Get your tin hats on because the blogosphere is about to go nuclear over Porcelain Raft, the solo recording project of Mauro Remiddi, once of cosmopolitan multi-continental psych pop outfit Sunny Day Sets Fire. On debut album Strange Weekend Mauro sculpts delicate, dreamy soundscapes out of the finest clay like a refugee from a 4AD seminar with a full compliment of the de-rigeur glitchy beats designed to dampen a blogger's nether regions.

Album opener, the perfectly named 'Drifting In and Out', does exactly what it says on the tin, drifting in and out like a muscular Cocteau Twins. It's so 4AD it could have been designed from a template provided by Iwo Watts-Russell. With its gently strummed acoustic guitar, choir of angels backing vocals and washes of synth 'Shapeless & Gone' is the point at which alt-folk and dream pop shake hands and form a temporary alliance. It sounds like a lost T-Rex classic re-mastered for a modern audience. Two songs in and you can understand why the blogosphere are going all a quiver over Porcelain Raft.

'Is It Too Deep For You' has its dials set for the centre of your heart. With beats that crack like a gun shot, tremorous vocals and harsh synths it stirs emotions you thought you never had. It reminds me of Phil Collins' 'Something In The Air Tonight'. Not the coolest of references I grant you but it shares the emotional intensity of the Collins' classic making it one of the album's stand-out tracks. On 'Put Me Into Sleep' Mauro persistently demands to be put into sleep and it's not clear whether he's simply suffering from insomnia or is so desperate that he wants someone to help him to end it all. There's a haunting desperation to his vocals which merely adds to the confusion.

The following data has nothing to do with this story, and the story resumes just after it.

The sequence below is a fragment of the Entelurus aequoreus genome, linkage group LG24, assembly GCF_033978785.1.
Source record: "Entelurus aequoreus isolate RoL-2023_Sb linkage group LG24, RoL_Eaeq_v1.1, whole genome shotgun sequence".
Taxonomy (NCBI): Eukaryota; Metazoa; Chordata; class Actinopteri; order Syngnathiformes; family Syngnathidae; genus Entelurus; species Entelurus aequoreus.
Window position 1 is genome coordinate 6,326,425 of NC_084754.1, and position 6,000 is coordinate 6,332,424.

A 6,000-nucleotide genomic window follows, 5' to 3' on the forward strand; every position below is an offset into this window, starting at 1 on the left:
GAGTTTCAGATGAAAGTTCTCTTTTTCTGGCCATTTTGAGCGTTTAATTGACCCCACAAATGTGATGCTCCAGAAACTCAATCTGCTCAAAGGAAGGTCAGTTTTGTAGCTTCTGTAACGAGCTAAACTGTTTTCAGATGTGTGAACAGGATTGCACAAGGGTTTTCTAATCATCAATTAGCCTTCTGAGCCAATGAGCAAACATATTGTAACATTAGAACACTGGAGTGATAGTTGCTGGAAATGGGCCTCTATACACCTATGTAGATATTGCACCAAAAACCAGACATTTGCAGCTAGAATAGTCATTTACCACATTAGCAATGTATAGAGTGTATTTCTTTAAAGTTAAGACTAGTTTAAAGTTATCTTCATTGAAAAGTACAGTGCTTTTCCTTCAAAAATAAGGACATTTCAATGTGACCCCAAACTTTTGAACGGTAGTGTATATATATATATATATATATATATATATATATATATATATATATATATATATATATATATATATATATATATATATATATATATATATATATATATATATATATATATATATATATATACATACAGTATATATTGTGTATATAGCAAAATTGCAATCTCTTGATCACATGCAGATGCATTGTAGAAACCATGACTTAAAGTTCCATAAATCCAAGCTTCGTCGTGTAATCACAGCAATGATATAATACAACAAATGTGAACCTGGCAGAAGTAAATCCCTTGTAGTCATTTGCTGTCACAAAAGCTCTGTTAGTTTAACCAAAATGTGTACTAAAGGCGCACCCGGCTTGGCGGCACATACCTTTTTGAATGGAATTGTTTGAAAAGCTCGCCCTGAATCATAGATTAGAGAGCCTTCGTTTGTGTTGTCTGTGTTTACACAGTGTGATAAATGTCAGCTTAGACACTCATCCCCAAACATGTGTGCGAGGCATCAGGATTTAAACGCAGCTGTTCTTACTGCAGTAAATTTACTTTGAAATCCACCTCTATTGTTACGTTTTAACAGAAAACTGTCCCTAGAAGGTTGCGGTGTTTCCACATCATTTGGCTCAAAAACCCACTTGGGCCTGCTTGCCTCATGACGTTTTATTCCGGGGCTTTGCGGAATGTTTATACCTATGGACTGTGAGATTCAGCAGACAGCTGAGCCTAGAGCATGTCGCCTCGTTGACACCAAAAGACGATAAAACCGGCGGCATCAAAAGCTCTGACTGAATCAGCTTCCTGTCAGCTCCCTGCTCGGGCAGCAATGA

Remiddi's vocal agility is so impressive he could easily carve out a career as an impressionist if he doesn't make his millions from Porcelain Raft. One minute he sounds like John Lennon (the anthemic 'Unless You Speak From Your Heart') the next you'd swear he'd swallowed a Julee Cruise pill ('Backwords'). It's this variety that sets Strange Weekend apart from the crowd, sets it apart from its dream pop cousins and their suffocating waves of vaporous vocals.

Unlike the cosy, comforting, slanket and cocoa dream pop churned out by peers like Beach House, Strange Weekend has a darker side, an edgier side. You can wrap yourself up in the ambient, warm washes of sound but you can never quite relax. There's always a jagged beat or a sharp vocal to shake you out of your comfort zone. Strange Weekend is a spiky little gem amongst the soft-edged faux pearls of their dream pop peers.